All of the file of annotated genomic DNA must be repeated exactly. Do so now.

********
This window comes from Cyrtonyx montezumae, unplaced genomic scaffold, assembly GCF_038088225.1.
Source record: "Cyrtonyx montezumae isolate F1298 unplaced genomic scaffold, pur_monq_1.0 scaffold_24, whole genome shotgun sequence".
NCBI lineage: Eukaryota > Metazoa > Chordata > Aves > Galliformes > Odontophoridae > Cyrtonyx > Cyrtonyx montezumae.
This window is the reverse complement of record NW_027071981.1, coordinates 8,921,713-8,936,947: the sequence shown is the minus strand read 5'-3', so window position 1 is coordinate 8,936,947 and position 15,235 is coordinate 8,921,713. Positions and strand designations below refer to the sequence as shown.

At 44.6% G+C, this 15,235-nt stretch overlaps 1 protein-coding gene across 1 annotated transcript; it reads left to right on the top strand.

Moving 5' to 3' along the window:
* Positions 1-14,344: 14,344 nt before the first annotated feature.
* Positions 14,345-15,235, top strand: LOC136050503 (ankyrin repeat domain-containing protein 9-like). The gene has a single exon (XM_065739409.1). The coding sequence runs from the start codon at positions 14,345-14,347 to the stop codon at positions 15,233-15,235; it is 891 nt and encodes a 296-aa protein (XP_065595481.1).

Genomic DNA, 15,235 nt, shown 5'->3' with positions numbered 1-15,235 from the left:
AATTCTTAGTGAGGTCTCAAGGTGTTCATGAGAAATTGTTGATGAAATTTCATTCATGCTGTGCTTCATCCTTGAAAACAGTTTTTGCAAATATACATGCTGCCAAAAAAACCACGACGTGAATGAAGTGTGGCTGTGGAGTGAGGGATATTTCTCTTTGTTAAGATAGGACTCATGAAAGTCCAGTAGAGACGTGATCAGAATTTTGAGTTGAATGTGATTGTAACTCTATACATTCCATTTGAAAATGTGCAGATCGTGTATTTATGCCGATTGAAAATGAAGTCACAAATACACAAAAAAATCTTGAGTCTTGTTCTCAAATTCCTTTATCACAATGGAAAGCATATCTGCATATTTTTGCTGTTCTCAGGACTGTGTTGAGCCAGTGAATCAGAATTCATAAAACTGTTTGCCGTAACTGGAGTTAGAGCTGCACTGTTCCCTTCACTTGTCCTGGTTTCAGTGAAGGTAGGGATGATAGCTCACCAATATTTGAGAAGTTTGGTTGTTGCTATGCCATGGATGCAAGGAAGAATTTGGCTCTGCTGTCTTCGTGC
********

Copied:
This window comes from Cyrtonyx montezumae, unplaced genomic scaffold, assembly GCF_038088225.1.
Source record: "Cyrtonyx montezumae isolate F1298 unplaced genomic scaffold, pur_monq_1.0 scaffold_24, whole genome shotgun sequence".
NCBI lineage: Eukaryota > Metazoa > Chordata > Aves > Galliformes > Odontophoridae > Cyrtonyx > Cyrtonyx montezumae.
This window is the reverse complement of record NW_027071981.1, coordinates 8,921,713-8,936,947: the sequence shown is the minus strand read 5'-3', so window position 1 is coordinate 8,936,947 and position 15,235 is coordinate 8,921,713. Positions and strand designations below refer to the sequence as shown.

At 44.6% G+C, this 15,235-nt stretch overlaps 1 protein-coding gene across 1 annotated transcript; it reads left to right on the top strand.

Moving 5' to 3' along the window:
* Positions 1-14,344: 14,344 nt before the first annotated feature.
* Positions 14,345-15,235, top strand: LOC136050503 (ankyrin repeat domain-containing protein 9-like). The gene has a single exon (XM_065739409.1). The coding sequence runs from the start codon at positions 14,345-14,347 to the stop codon at positions 15,233-15,235; it is 891 nt and encodes a 296-aa protein (XP_065595481.1).

Genomic DNA, 15,235 nt, shown 5'->3' with positions numbered 1-15,235 from the left:
AATTCTTAGTGAGGTCTCAAGGTGTTCATGAGAAATTGTTGATGAAATTTCATTCATGCTGTGCTTCATCCTTGAAAACAGTTTTTGCAAATATACATGCTGCCAAAAAAACCACGACGTGAATGAAGTGTGGCTGTGGAGTGAGGGATATTTCTCTTTGTTAAGATAGGACTCATGAAAGTCCAGTAGAGACGTGATCAGAATTTTGAGTTGAATGTGATTGTAACTCTATACATTCCATTTGAAAATGTGCAGATCGTGTATTTATGCCGATTGAAAATGAAGTCACAAATACACAAAAAAATCTTGAGTCTTGTTCTCAAATTCCTTTATCACAATGGAAAGCATATCTGCATATTTTTGCTGTTCTCAGGACTGTGTTGAGCCAGTGAATCAGAATTCATAAAACTGTTTGCCGTAACTGGAGTTAGAGCTGCACTGTTCCCTTCACTTGTCCTGGTTTCAGTGAAGGTAGGGATGATAGCTCACCAATATTTGAGAAGTTTGGTTGTTGCTATGCCATGGATGCAAGGAAGAATTTGGCTCTGCTGTCTTCGTGC